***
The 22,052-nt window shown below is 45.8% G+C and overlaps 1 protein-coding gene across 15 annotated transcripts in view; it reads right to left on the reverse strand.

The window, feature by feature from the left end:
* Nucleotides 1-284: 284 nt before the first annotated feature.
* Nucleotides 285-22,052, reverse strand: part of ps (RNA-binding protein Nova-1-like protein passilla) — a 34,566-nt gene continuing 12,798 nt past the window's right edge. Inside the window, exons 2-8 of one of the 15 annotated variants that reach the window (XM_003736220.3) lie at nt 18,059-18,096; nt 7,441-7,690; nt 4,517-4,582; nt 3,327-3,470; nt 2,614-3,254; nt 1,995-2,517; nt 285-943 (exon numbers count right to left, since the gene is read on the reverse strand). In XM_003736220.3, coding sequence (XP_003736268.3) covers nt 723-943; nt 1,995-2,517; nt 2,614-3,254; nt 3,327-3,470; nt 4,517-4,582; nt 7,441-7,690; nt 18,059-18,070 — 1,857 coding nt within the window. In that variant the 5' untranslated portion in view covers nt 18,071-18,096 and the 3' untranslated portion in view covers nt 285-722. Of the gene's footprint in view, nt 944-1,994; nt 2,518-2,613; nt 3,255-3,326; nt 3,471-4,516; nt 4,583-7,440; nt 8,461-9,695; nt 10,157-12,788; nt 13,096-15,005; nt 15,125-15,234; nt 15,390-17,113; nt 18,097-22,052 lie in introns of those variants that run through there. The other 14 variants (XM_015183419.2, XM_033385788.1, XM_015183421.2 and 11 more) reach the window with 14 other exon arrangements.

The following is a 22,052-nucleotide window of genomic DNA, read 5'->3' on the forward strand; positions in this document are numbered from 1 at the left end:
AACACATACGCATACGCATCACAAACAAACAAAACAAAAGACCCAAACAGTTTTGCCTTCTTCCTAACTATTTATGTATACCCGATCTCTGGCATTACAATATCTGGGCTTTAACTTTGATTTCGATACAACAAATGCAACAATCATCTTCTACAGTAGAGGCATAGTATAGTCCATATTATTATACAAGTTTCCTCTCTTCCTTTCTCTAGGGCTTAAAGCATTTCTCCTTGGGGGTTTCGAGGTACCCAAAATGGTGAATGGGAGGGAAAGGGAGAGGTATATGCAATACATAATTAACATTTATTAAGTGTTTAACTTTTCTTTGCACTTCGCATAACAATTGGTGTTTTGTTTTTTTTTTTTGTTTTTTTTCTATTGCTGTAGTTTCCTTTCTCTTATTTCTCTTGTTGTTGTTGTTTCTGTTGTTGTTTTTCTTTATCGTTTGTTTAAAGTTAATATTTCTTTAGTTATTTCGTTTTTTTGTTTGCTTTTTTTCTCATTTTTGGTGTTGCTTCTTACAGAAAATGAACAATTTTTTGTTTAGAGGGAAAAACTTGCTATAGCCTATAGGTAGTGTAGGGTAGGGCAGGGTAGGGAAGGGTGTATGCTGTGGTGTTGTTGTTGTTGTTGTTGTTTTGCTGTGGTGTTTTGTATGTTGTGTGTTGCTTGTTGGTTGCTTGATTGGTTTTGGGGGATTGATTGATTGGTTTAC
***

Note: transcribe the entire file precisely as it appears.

The 22,052-nt window shown below is 45.8% G+C and overlaps 1 protein-coding gene across 15 annotated transcripts in view; it reads right to left on the reverse strand.

The window, feature by feature from the left end:
* Nucleotides 1-284: 284 nt before the first annotated feature.
* Nucleotides 285-22,052, reverse strand: part of ps (RNA-binding protein Nova-1-like protein passilla) — a 34,566-nt gene continuing 12,798 nt past the window's right edge. Inside the window, exons 2-8 of one of the 15 annotated variants that reach the window (XM_003736220.3) lie at nt 18,059-18,096; nt 7,441-7,690; nt 4,517-4,582; nt 3,327-3,470; nt 2,614-3,254; nt 1,995-2,517; nt 285-943 (exon numbers count right to left, since the gene is read on the reverse strand). In XM_003736220.3, coding sequence (XP_003736268.3) covers nt 723-943; nt 1,995-2,517; nt 2,614-3,254; nt 3,327-3,470; nt 4,517-4,582; nt 7,441-7,690; nt 18,059-18,070 — 1,857 coding nt within the window. In that variant the 5' untranslated portion in view covers nt 18,071-18,096 and the 3' untranslated portion in view covers nt 285-722. Of the gene's footprint in view, nt 944-1,994; nt 2,518-2,613; nt 3,255-3,326; nt 3,471-4,516; nt 4,583-7,440; nt 8,461-9,695; nt 10,157-12,788; nt 13,096-15,005; nt 15,125-15,234; nt 15,390-17,113; nt 18,097-22,052 lie in introns of those variants that run through there. The other 14 variants (XM_015183419.2, XM_033385788.1, XM_015183421.2 and 11 more) reach the window with 14 other exon arrangements.

The following is a 22,052-nucleotide window of genomic DNA, read 5'->3' on the forward strand; positions in this document are numbered from 1 at the left end:
AACACATACGCATACGCATCACAAACAAACAAAACAAAAGACCCAAACAGTTTTGCCTTCTTCCTAACTATTTATGTATACCCGATCTCTGGCATTACAATATCTGGGCTTTAACTTTGATTTCGATACAACAAATGCAACAATCATCTTCTACAGTAGAGGCATAGTATAGTCCATATTATTATACAAGTTTCCTCTCTTCCTTTCTCTAGGGCTTAAAGCATTTCTCCTTGGGGGTTTCGAGGTACCCAAAATGGTGAATGGGAGGGAAAGGGAGAGGTATATGCAATACATAATTAACATTTATTAAGTGTTTAACTTTTCTTTGCACTTCGCATAACAATTGGTGTTTTGTTTTTTTTTTTTGTTTTTTTTCTATTGCTGTAGTTTCCTTTCTCTTATTTCTCTTGTTGTTGTTGTTTCTGTTGTTGTTTTTCTTTATCGTTTGTTTAAAGTTAATATTTCTTTAGTTATTTCGTTTTTTTGTTTGCTTTTTTTCTCATTTTTGGTGTTGCTTCTTACAGAAAATGAACAATTTTTTGTTTAGAGGGAAAAACTTGCTATAGCCTATAGGTAGTGTAGGGTAGGGCAGGGTAGGGAAGGGTGTATGCTGTGGTGTTGTTGTTGTTGTTGTTGTTTTGCTGTGGTGTTTTGTATGTTGTGTGTTGCTTGTTGGTTGCTTGATTGGTTTTGGGGGATTGATTGATTGGTTTAC